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We’re, Where, were

We’re, Where, were

By Zak Hall - English Grammar

“They were asking where we’re going.”

It is pretty remarkable the amount of times that you see native speakers making errors with these words.

In the world of autocorrect and light-speed communication, it can be a real issue for those with large thumbs. Many an error needs to be corrected when instant messaging or texting.

For English learners however, this can be a case of genuine confusion. The words have similar appearances. We’ll clear it up for you in the following article so that you are under no illusion as to which one is which.

Now, pay attention here.

The differences are subtle but also extremely important to know. Failure to get these right will cost you in an exam, a negotiation or maybe even in terms of professional reputation. English speakers are expected to know the differences between these words and to use them correctly.


We’re” is used as a contraction of “we are”. It is a lot easier to use the shortened form rather than writing out the full form over and over again. It is also more natural to speak using the contracted form and you will often see native speakers speaking in this fashion.

Here are some examples of when you would see “we’re”:

“I am glad that we’re finally speaking again.”

“She wanted to check that we’re doing okay.”

We’re going on holiday this summer.”


Where” is used to discuss the location of something. More often than not, you would use it to ask a question about where something is or you would use it in a sentence discussing location.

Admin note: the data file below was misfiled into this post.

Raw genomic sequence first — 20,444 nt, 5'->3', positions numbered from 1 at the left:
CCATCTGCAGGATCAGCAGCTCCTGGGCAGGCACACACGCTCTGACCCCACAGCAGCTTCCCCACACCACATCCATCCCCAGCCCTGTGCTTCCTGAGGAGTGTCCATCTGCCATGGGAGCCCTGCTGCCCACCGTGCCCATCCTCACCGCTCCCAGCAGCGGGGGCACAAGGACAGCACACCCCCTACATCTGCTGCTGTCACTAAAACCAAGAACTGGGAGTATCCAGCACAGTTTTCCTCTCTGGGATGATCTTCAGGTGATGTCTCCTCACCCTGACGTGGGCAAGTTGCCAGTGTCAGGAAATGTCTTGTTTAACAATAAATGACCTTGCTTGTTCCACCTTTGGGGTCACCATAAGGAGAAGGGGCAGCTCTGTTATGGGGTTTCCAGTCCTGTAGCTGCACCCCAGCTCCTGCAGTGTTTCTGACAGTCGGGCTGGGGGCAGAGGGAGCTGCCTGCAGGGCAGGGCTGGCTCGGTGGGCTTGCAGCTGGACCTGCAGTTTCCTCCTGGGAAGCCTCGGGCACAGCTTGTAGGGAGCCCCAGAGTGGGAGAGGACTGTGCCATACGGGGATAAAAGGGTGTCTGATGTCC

Here are some examples:

Where are we going tomorrow?”

“It’s over there where the library was built.”

Where do you like to eat?


“Were” is used to talk in the past tense.

You can use “were” as a second person singular, a second person plural or even in the subjunctive form of “to be”.

Here are some examples:

Second person singular: “You were going to the bank yesterday.”

Second person plural: “They were at the park.”

Subjunctive: “If it were cheaper, I would’ve bought it.”

It is easy to see from each of these words that they are extremely different. Thus, it is important to make sure you are using the correct word for the correct situation.

Arguably, the most important factor comes down to the different definitions but if you are ever in doubt, you can pronounce the words out loud.

The words all have completely different sounds.

In a way, this can make it even easier to separate them when writing. Try to read your writing aloud after the sentence is complete and check if you are conveying the correct message.

As stated in the introduction, the similar spelling of the words can be enough to mix anybody up. Native speakers regularly write these with mistakes in the heat of the moment. The important part is checking over anything and everything that you write, particularly as an English learner.

So, go away and practice these regularly. You should be working on perfecting your English wherever possible.

To practice, take the three words and put them into sentences. Each time you get the usage correct, you can move on to a different situation with different context. This type of exercise will ensure that you feel comfortable in any possible encounter.

where, were